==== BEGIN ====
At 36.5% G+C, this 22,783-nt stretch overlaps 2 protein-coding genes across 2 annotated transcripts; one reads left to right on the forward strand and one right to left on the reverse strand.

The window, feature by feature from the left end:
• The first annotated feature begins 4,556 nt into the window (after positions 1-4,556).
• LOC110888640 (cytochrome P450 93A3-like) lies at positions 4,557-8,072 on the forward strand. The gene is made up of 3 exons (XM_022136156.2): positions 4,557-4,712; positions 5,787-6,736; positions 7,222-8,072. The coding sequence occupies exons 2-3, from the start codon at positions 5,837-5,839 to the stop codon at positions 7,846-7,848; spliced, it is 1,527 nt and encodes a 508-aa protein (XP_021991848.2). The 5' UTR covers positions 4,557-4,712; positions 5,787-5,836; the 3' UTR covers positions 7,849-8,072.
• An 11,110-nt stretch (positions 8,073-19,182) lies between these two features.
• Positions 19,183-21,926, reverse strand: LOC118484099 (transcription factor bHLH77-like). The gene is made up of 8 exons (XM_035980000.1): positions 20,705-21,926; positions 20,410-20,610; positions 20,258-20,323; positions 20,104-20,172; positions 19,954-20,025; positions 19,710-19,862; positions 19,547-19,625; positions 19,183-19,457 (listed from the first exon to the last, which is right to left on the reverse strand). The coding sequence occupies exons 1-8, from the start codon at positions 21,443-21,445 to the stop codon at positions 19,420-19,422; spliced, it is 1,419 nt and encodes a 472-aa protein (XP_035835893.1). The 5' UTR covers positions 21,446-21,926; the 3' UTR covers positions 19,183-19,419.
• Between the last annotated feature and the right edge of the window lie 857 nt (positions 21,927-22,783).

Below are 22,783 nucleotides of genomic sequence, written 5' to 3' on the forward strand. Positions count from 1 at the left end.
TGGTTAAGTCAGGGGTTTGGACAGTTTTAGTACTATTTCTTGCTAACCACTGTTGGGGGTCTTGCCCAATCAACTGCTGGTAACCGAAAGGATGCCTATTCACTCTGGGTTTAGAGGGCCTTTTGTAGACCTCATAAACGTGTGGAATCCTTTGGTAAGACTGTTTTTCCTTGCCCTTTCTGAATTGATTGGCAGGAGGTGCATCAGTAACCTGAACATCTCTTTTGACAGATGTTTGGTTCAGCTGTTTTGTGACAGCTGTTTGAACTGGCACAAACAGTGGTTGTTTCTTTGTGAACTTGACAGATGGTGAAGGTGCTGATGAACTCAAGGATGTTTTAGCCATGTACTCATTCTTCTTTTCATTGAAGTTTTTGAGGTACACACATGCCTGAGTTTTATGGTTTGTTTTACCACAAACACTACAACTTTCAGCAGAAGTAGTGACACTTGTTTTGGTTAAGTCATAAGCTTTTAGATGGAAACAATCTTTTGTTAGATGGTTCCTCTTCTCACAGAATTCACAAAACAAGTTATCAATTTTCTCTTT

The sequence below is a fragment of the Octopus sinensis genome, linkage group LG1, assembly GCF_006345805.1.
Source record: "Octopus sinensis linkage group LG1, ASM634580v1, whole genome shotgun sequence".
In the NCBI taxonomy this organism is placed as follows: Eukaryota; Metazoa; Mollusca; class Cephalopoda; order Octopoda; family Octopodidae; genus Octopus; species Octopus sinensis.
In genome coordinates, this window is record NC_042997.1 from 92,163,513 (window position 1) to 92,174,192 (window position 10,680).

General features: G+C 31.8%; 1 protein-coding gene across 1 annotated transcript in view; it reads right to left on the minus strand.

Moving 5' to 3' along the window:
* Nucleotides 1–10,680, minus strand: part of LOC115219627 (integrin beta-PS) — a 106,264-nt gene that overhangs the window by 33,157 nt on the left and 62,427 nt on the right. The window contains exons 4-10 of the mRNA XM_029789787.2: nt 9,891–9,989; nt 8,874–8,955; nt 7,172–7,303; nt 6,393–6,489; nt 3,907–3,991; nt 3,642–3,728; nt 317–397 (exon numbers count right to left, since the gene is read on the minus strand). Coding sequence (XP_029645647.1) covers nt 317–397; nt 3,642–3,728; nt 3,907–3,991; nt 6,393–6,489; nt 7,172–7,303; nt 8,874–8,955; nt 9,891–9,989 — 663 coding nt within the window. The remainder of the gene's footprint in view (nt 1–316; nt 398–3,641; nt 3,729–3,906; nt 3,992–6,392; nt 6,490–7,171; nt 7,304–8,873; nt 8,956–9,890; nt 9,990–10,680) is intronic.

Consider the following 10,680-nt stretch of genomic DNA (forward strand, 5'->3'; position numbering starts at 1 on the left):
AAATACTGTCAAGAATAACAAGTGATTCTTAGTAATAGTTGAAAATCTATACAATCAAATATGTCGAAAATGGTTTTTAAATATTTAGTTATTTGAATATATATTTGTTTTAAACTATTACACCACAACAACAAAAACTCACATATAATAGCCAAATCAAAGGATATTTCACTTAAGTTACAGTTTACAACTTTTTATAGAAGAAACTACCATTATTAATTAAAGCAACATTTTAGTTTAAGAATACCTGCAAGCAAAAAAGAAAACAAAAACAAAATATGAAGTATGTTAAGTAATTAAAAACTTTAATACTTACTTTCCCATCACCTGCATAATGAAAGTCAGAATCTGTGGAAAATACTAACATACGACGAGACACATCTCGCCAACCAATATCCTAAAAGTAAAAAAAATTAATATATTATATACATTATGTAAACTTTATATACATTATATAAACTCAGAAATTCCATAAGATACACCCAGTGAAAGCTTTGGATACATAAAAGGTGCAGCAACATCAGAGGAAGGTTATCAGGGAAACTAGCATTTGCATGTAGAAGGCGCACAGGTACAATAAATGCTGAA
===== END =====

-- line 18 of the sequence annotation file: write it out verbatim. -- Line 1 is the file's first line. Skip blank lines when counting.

AAATACTGTCAAGAATAACAAGTGATTCTTAGTAATAGTTGAAAATCTATACAATCAAATATGTCGAAAATGGTTTTTAAATATTTAGTTATTTGAATATATATTTGTTTTAAACTATTACACCACAACAACAAAAACTCACATATAATAGCCAAATCAAAGGATATTTCACTTAAGTTACAGTTTACAACTTTTTATAGAAGAAACTACCATTATTAATTAAAGCAACATTTTAGTTTAAGAATACCTGCAAGCAAAAAAGAAAACAAAAACAAAATATGAAGTATGTTAAGTAATTAAAAACTTTAATACTTACTTTCCCATCACCTGCATAATGAAAGTCAGAATCTGTGGAAAATACTAACATACGACGAGACACATCTCGCCAACCAATATCCTAAAAGTAAAAAAAATTAATATATTATATACATTATGTAAACTTTATATACATTATATAAACTCAGAAATTCCATAAGATACACCCAGTGAAAGCTTTGGATACATAAAAGGTGCAGCAACATCAGAGGAAGGTTATCAGGGAAACTAGCATTTGCATGTAGAAGGCGCACAGGTACAATAAATGCTGAA